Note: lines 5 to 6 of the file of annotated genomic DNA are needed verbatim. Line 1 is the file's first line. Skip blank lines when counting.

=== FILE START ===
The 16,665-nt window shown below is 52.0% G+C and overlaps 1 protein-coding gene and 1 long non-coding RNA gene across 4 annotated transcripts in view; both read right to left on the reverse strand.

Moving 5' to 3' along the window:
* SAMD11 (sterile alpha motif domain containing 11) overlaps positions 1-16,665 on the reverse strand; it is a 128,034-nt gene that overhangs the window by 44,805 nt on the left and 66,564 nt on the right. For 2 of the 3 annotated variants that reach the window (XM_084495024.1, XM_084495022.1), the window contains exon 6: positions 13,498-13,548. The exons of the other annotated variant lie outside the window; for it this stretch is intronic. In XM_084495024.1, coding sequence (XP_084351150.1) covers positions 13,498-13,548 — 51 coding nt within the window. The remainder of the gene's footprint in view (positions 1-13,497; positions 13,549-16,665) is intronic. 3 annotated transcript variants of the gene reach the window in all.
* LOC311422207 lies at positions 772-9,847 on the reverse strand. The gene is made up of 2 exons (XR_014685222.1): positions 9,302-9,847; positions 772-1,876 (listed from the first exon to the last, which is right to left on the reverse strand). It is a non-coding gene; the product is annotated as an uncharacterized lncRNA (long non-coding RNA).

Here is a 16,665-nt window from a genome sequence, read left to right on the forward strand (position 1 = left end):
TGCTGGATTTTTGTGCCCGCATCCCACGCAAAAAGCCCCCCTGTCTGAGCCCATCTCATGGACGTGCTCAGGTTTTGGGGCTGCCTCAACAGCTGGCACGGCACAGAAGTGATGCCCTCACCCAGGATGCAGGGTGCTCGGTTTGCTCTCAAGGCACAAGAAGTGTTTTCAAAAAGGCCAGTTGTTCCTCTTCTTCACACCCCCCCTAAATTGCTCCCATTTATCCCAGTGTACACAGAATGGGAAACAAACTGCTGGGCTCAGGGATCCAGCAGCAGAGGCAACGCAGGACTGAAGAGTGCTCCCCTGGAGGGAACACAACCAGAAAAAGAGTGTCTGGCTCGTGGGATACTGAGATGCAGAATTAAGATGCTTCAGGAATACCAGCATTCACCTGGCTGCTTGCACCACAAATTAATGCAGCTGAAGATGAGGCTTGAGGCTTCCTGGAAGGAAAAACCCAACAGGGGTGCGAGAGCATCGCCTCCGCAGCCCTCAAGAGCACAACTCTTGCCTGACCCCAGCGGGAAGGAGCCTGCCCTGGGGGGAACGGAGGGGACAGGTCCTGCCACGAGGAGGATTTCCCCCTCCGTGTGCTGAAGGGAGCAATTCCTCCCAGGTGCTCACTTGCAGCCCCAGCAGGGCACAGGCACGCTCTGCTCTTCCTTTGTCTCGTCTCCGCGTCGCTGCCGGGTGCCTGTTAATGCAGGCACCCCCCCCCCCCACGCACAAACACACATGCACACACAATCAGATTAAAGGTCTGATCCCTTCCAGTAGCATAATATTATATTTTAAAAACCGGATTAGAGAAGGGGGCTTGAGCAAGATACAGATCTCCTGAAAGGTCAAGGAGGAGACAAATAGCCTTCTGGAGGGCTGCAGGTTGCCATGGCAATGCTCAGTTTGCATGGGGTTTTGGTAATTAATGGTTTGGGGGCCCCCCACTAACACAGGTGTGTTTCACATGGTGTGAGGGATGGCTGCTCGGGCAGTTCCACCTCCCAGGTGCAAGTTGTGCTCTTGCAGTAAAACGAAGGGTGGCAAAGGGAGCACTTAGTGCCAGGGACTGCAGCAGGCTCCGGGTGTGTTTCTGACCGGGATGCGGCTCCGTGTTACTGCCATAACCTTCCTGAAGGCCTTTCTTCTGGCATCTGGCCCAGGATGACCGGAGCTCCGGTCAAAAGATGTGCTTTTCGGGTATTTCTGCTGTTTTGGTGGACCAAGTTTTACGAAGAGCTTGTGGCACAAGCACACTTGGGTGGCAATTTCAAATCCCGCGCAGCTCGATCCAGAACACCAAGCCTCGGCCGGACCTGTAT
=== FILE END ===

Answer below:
Here is a 16,665-nt window from a genome sequence, read left to right on the forward strand (position 1 = left end):
TGCTGGATTTTTGTGCCCGCATCCCACGCAAAAAGCCCCCCTGTCTGAGCCCATCTCATGGACGTGCTCAGGTTTTGGGGCTGCCTCAACAGCTGGCACGGCACAGAAGTGATGCCCTCACCCAGGATGCAGGGTGCTCGGTTTGCTCTCAAGGCACAAGAAGTGTTTTCAAAAAGGCCAGTTGTTCCTCTTCTTCACACCCCCCCTAAATTGCTCCCATTTATCCCAGTGTACACAGAATGGGAAACAAACTGCTGGGCTCAGGGATCCAGCAGCAGAGGCAACGCAGGACTGAAGAGTGCTCCCCTGGAGGGAACACAACCAGAAAAAGAGTGTCTGGCTCGTGGGATACTGAGATGCAGAATTAAGATGCTTCAGGAATACCAGCATTCACCTGGCTGCTTGCACCACAAATTAATGCAGCTGAAGATGAGGCTTGAGGCTTCCTGGAAGGAAAAACCCAACAGGGGTGCGAGAGCATCGCCTCCGCAGCCCTCAAGAGCACAACTCTTGCCTGACCCCAGCGGGAAGGAGCCTGCCCTGGGGGGAACGGAGGGGACAGGTCCTGCCACGAGGAGGATTTCCCCCTCCGTGTGCTGAAGGGAGCAATTCCTCCCAGGTGCTCACTTGCAGCCCCAGCAGGGCACAGGCACGCTCTGCTCTTCCTTTGTCTCGTCTCCGCGTCGCTGCCGGGTGCCTGTTAATGCAGGCACCCCCCCCCCCCACGCACAAACACACATGCACACACAATCAGATTAAAGGTCTGATCCCTTCCAGTAGCATAATATTATATTTTAAAAACCGGATTAGAGAAGGGGGCTTGAGCAAGATACAGATCTCCTGAAAGGTCAAGGAGGAGACAAATAGCCTTCTGGAGGGCTGCAGGTTGCCATGGCAATGCTCAGTTTGCATGGGGTTTTGGTAATTAATGGTTTGGGGGCCCCCCACTAACACAGGTGTGTTTCACATGGTGTGAGGGATGGCTGCTCGGGCAGTTCCACCTCCCAGGTGCAAGTTGTGCTCTTGCAGTAAAACGAAGGGTGGCAAAGGGAGCACTTAGTGCCAGGGACTGCAGCAGGCTCCGGGTGTGTTTCTGACCGGGATGCGGCTCCGTGTTACTGCCATAACCTTCCTGAAGGCCTTTCTTCTGGCATCTGGCCCAGGATGACCGGAGCTCCGGTCAAAAGATGTGCTTTTCGGGTATTTCTGCTGTTTTGGTGGACCAAGTTTTACGAAGAGCTTGTGGCACAAGCACACTTGGGTGGCAATTTCAAATCCCGCGCAGCTCGATCCAGAACACCAAGCCTCGGCCGGACCTGTAT